“ALMA’s sensitivity and wide wavelength range mean we could make our measurements in just a few minutes per galaxy – about one hundred times faster than before,” said Axel Weiss (Max-Planck-Institut für Radioastronomie in Bonn, Germany), who led the work to measure the distances to the galaxies. “Previously, a measurement like this would have been a laborious process of combining data from both visible-light and radio telescopes.”

For the most part, ALMA’s observations would be sufficient to determine the distance, but the team also included ALMA’s data with the Atacama Pathfinder Experiment (APEX) and ESO’s Very Large Telescope for a select few galaxies. At the present time, astronomers are only employing a small segment of ALMA’s capabilities – just 16 of the 66 massive antennae – and focusing on brighter galaxies. When ALMA is fully functional, it will be able to zero in on even fainter targets. However, the researchers weren’t about to miss any opportunities and utilized gravitational lensing to aid in their findings.

This montage combines data from ALMA with images from the NASA/ESA Hubble Space Telescope, for five distant galaxies. The ALMA images, represented in red, show the distant, background galaxies, being distorted by the gravitational lens effect produced by the galaxies in the foreground, depicted in the Hubble data in blue. The background galaxies appear warped into rings of light known as Einstein rings, which encircle the foreground galaxies. Credit:ALMA (ESO/NRAO/NAOJ), J. Vieira et al.

This montage combines data from ALMA with images from the NASA/ESA Hubble Space Telescope, for five distant galaxies. The ALMA images, represented in red, show the distant, background galaxies, being distorted by the gravitational lens effect produced by the galaxies in the foreground, depicted in the Hubble data in blue. The background galaxies appear warped into rings of light known as Einstein rings, which encircle the foreground galaxies. Credit:ALMA (ESO/NRAO/NAOJ), J. Vieira et al.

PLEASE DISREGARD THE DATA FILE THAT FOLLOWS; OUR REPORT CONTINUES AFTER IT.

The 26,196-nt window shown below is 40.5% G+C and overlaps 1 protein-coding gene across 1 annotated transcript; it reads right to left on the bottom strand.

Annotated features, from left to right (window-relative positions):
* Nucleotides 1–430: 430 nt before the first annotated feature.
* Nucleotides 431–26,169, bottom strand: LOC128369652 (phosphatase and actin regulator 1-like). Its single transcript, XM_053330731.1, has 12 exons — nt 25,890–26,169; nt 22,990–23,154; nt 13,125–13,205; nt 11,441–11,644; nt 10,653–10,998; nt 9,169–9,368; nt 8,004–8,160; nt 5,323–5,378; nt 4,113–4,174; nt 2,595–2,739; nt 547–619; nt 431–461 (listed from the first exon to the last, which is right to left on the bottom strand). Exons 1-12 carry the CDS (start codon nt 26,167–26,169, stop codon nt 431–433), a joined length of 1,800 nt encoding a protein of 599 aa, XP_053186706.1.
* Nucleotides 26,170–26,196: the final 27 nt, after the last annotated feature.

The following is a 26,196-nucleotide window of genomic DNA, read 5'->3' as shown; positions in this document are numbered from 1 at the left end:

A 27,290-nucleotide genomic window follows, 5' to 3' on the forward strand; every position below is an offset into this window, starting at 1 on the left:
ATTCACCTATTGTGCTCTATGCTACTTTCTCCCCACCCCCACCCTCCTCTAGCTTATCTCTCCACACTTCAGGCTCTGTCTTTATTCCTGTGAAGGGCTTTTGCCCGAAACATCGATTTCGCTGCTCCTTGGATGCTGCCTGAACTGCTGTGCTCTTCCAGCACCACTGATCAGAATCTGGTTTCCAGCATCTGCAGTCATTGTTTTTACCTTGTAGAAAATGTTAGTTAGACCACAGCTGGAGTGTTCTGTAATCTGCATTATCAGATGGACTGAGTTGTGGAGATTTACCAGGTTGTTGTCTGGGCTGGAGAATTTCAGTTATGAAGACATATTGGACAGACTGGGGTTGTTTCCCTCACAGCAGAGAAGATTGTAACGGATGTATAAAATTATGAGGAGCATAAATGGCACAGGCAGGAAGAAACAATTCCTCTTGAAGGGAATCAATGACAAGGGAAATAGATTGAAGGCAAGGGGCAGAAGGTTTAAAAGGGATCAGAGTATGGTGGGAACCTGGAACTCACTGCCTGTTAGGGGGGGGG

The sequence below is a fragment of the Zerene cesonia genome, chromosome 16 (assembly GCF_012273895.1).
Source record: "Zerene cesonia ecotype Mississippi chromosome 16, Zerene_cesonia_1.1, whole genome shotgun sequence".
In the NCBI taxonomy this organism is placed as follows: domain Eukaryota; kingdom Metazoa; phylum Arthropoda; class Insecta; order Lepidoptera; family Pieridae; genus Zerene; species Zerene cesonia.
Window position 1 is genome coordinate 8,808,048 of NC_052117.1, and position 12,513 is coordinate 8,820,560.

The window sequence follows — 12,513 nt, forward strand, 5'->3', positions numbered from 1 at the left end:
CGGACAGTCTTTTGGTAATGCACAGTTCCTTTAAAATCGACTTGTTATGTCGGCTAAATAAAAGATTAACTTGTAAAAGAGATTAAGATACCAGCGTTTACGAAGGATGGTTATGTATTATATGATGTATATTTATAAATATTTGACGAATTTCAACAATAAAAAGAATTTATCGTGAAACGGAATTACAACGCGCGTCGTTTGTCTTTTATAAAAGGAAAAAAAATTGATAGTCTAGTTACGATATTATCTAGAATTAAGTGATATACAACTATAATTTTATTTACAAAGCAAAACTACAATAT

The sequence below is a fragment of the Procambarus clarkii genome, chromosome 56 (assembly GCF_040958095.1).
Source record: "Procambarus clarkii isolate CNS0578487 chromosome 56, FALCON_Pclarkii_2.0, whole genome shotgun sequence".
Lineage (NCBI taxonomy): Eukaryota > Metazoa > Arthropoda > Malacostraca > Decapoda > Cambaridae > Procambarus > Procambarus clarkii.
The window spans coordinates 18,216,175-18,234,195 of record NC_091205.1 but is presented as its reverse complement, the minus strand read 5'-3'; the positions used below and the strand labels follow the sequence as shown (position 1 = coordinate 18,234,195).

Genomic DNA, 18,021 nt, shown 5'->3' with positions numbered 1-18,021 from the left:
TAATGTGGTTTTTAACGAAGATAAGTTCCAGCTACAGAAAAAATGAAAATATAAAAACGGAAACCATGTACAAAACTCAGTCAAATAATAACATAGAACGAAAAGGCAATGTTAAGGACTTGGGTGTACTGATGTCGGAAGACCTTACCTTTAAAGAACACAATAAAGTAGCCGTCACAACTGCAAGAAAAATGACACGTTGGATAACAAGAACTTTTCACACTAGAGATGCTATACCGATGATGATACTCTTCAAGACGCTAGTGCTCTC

“These beautiful pictures from ALMA show the background galaxies warped into multiple arcs of light known as Einstein rings, which encircle the foreground galaxies,” said Yashar Hezaveh (McGill University, Montreal, Canada), who led the study of the gravitational lensing. “We are using the massive amounts of dark matter surrounding galaxies half-way across the Universe as cosmic telescopes to make even more distant galaxies appear bigger and brighter.”

Just how bright is bright? According to the news release, the analysis of the distortion has shown that a portion of these far-flung, star-forming galaxies could be as bright as 40 trillion Suns… then magnified up to 22 times more through the aid of gravitational lensing.

“Only a few gravitationally lensed galaxies have been found before at these submillimetre wavelengths, but now SPT and ALMA have uncovered dozens of them.” said Carlos De Breuck (ESO), a member of the team. “This kind of science was previously done mostly at visible-light wavelengths with the Hubble Space Telescope, but our results show that ALMA is a very powerful new player in the field.”

“This is an great example of astronomers from around the world collaborating to make an amazing discovery with a state-of-the-art facility,” said team member Daniel Marrone (University of Arizona, USA). “This is just the beginning for ALMA and for the study of these starburst galaxies. Our next step is to study these objects in greater detail and figure out exactly how and why they are forming stars at such prodigious rates.”

Bring the house lights back up, please. As ALMA peers ever further into the past, maybe one day we’ll catch our own selves… looking back.

About 

Tammy is a professional astronomy author, President Emeritus of Warren Rupp Observatory and retired Astronomical League Executive Secretary. She’s received a vast number of astronomy achievement and observing awards, including the Great Lakes Astronomy Achievement Award, RG Wright Service Award and the first woman astronomer to achieve Comet Hunter's Gold Status.